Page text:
Lipid rafts are regions of the plasma membrane that are enriched in cholesterol, glycosphingolipids and acylated proteins, and which have been proposed as sites for the proteolytic processing of the Alzheimer's amyloid precursor protein (APP). Lipid rafts can be isolated on the basis of their insolubility in Triton X-100 at 4 °C, with the resulting low-density, detergent-insoluble glycolipid-enriched fraction (DIG) being isolated by flotation through a sucrose density gradient. The detergent-insolubility of APP in mouse cerebral cortex relative to a variety of DIG marker proteins (alkaline phosphatase, flotillin, F3 protein and prion protein) and non-DIG proteins (alkaline phosphodiesterase I, aminopeptidase A and clathrin) has been examined. Alkaline phosphatase, flotillin, F3 protein and the prion protein were present exclusively in the DIG region of the sucrose gradient over a range of protein/detergent ratios used to solubilize the membranes and displayed a characteristic enrichment in the low-density fraction as the protein/detergent ratio was decreased. In contrast, most of the APP, alkaline phosphodiesterase I, aminopeptidase A and clathrin was effectively solubilized at all of the protein/detergent ratios examined. However, a minor proportion of these latter proteins was detected in DIGs at levels which remained constant irrespective of the protein/detergent ratio. When DIGs were isolated from the sucrose gradients and treated with excess Triton X-100, both the DIG marker proteins and APP, alkaline phosphodiesterase I and clathrin were predominantly resistant to detergent extraction at 37 °C. These results show that, although a minor proportion of APP is present in DIGs, where it is detergent-insoluble even at 37 °C, it behaves as an atypical lipid raft protein and raises questions as to whether lipid rafts are a site for its proteolytic processing.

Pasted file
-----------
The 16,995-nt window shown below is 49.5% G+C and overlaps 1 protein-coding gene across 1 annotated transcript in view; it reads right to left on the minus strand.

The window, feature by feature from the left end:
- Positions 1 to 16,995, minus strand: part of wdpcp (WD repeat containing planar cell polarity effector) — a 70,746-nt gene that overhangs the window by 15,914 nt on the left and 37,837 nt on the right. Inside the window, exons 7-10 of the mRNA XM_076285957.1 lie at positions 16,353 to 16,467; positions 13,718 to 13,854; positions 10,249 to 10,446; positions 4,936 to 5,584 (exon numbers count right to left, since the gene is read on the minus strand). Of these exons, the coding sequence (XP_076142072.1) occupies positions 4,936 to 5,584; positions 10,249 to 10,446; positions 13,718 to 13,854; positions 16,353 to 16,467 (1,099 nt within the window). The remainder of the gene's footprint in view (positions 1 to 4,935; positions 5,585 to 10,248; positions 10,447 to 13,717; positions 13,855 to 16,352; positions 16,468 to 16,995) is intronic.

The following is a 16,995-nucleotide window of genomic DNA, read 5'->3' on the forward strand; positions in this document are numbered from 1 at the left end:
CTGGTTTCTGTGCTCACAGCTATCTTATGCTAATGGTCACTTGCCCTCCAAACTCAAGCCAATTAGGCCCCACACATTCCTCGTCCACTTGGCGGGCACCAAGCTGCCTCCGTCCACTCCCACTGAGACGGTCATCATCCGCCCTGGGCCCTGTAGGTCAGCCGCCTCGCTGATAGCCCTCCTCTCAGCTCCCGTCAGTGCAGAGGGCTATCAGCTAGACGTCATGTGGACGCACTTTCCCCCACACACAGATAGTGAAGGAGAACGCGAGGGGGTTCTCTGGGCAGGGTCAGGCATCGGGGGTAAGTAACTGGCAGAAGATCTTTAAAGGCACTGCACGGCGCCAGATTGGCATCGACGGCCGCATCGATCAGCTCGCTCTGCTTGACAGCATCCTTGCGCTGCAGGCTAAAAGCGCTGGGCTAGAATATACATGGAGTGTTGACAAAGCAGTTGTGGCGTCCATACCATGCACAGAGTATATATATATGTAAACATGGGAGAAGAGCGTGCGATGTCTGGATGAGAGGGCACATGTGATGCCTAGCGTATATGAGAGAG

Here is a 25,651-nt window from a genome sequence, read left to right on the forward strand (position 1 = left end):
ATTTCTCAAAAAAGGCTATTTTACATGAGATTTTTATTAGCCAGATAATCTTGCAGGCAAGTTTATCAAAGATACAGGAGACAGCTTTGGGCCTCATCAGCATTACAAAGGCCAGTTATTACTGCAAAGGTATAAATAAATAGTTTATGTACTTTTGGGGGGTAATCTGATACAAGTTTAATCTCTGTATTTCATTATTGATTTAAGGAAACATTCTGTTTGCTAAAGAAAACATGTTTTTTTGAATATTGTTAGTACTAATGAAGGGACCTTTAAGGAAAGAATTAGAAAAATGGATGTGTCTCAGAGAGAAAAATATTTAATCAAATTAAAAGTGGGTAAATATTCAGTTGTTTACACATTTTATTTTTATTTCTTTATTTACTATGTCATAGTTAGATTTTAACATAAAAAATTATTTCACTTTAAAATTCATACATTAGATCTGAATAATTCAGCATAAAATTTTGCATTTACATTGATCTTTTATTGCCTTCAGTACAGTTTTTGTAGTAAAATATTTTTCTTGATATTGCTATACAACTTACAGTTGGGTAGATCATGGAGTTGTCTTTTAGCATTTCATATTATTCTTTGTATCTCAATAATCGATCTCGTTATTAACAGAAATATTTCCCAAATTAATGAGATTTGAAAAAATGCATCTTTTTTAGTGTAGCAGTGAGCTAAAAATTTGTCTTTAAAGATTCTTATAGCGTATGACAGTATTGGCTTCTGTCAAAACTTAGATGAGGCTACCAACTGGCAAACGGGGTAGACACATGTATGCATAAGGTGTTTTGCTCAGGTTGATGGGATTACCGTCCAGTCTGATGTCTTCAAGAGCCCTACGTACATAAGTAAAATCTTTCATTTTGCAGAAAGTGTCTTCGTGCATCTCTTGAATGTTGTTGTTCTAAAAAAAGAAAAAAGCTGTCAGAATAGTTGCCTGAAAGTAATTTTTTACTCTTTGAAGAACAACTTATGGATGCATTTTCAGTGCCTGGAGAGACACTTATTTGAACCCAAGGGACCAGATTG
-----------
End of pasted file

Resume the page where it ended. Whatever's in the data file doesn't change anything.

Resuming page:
- alkaline phosphatase
- Alzheimer's disease
- prion protein
- Triton X-100
- The Biochemical Society, London © 1999